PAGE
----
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03 February 2012

So let's talk about culture gaps. This has been percolating in my brain off and on for a couple of months (and the MI will extrapolate), but the main question for you MeCha folks is: who/what are the culture gaps you feel like you need to fill in?[More:]For example (and here you go, BoPo) as much music as I've bought since I was like 8, on cassette or vinyl or CD or digital, I've never owned anything by Prince. I've got a $30 gift credit (holiday present from a buddy) and say I'd like to use $10 of that to fill in a bit of a Prince gap. Sure, I've heard and enjoyed a lot of his stuff from the radio/video TV (when it existed), and I'll get my faves from that (Kiss, Little Red Corvette, Darling Nikki), there are others that will inevitably show up on any kind of comp that I don't want (Diamonds and Pearls [ugh] or 1999 [heard it *way* too much]), so I'd love to have some recommendations for deeper cuts.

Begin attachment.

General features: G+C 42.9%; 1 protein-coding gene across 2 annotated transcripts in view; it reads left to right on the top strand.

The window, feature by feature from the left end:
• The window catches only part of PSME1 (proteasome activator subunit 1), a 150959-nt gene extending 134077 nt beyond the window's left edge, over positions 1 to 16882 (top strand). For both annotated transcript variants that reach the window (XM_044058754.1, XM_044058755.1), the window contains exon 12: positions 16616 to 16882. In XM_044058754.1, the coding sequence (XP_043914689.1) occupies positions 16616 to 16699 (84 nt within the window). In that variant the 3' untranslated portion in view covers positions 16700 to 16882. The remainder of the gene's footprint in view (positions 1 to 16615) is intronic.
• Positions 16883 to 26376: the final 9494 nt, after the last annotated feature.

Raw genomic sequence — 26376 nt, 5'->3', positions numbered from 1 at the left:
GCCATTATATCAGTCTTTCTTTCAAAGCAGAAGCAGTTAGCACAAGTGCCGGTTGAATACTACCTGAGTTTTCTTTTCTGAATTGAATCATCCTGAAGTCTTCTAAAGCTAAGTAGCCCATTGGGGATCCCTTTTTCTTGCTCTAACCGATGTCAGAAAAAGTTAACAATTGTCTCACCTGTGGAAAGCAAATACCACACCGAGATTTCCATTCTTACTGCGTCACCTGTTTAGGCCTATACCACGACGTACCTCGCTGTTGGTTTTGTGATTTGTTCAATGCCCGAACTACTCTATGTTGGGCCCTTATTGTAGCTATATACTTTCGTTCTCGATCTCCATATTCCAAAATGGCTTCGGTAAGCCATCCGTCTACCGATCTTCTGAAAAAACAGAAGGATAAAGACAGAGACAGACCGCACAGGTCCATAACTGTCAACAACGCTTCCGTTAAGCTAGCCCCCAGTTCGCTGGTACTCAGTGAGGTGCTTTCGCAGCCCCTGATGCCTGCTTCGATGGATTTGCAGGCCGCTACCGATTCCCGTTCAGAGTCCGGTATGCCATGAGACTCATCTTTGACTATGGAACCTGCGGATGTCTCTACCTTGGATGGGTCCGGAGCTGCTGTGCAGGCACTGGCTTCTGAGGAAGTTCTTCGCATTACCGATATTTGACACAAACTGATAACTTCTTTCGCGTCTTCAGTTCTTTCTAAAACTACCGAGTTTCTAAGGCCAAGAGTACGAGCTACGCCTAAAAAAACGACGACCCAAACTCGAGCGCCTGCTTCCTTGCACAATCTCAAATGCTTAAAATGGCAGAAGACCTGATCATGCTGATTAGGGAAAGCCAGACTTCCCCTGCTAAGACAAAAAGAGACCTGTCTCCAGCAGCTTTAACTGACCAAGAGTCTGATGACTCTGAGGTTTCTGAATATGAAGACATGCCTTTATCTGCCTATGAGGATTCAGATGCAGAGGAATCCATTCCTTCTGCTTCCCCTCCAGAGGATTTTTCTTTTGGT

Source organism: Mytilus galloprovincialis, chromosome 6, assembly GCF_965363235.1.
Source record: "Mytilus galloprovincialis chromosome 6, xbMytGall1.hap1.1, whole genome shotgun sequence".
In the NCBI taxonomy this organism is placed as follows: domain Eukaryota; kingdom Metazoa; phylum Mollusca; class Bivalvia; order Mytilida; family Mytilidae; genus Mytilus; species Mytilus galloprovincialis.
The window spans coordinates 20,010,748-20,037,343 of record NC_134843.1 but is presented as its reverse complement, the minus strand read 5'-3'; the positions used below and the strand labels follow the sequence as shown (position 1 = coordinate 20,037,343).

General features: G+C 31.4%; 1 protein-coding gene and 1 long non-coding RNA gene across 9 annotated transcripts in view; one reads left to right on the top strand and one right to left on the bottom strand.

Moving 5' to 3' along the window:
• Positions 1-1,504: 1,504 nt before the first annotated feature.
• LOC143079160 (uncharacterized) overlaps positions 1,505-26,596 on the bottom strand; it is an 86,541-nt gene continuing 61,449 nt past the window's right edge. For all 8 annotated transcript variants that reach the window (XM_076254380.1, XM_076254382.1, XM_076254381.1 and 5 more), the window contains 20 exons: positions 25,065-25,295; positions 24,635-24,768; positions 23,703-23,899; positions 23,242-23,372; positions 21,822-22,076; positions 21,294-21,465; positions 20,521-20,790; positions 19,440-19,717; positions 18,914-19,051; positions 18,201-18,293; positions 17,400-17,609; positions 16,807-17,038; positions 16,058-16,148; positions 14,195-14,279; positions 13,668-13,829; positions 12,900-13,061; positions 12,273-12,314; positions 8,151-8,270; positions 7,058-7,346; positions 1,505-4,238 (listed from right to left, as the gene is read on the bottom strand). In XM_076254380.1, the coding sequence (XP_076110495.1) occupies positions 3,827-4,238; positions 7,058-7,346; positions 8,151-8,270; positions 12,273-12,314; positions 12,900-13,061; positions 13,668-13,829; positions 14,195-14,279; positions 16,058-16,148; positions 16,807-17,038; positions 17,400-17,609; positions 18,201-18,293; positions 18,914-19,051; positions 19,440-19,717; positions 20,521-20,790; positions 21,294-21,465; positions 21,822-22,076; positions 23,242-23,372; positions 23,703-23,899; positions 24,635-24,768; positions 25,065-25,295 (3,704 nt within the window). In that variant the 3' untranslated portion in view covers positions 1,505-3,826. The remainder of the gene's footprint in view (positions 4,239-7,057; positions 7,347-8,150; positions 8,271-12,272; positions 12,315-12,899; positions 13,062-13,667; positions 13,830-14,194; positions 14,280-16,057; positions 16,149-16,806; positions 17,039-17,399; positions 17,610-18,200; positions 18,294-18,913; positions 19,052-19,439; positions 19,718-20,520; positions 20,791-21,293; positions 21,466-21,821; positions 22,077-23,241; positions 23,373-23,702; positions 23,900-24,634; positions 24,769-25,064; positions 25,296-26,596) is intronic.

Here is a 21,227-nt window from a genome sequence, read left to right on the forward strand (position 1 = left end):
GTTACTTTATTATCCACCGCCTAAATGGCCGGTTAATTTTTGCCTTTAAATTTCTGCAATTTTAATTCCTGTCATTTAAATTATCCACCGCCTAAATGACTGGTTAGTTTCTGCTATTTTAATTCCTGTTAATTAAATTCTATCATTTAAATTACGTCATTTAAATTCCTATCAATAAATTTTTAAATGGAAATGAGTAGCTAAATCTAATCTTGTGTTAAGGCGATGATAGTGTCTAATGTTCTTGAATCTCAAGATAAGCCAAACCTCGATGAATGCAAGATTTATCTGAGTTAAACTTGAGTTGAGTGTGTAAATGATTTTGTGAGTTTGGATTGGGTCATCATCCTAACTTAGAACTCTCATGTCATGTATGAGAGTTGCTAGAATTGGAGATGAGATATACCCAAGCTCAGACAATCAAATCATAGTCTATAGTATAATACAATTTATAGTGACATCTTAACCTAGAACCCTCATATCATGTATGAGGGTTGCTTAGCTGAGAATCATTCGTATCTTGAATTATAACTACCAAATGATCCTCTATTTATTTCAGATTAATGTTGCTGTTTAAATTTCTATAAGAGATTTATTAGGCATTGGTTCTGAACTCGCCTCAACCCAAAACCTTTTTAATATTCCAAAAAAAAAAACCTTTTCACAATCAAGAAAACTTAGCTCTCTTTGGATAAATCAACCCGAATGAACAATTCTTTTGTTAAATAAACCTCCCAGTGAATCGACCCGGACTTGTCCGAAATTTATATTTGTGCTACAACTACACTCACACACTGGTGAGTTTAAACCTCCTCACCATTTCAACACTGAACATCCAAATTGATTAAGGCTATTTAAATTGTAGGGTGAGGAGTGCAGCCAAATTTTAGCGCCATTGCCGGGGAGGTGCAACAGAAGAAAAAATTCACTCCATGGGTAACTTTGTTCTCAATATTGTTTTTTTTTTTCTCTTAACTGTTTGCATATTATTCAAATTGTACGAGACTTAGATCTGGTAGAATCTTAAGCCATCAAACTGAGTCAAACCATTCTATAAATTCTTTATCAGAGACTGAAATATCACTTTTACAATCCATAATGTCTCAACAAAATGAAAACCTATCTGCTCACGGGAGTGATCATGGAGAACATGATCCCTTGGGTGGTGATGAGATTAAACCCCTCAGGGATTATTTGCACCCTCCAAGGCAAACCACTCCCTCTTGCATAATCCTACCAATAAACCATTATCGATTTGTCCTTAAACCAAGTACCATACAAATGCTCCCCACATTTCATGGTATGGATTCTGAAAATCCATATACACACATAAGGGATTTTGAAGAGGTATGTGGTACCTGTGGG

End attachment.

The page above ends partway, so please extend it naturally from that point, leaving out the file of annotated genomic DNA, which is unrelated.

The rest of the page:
I know there are other artists that I feel this way about (and they'll come to me just as soon as I shut my computer down), but maybe other folks out there feel the same way about whoever (artist/band, author? director? doesn't matter to me).

So ask and answer here, please, folks. Ever noticed a crack in the tile of your bathroom and once you do, you can't help but stare at it? Let's fill those in.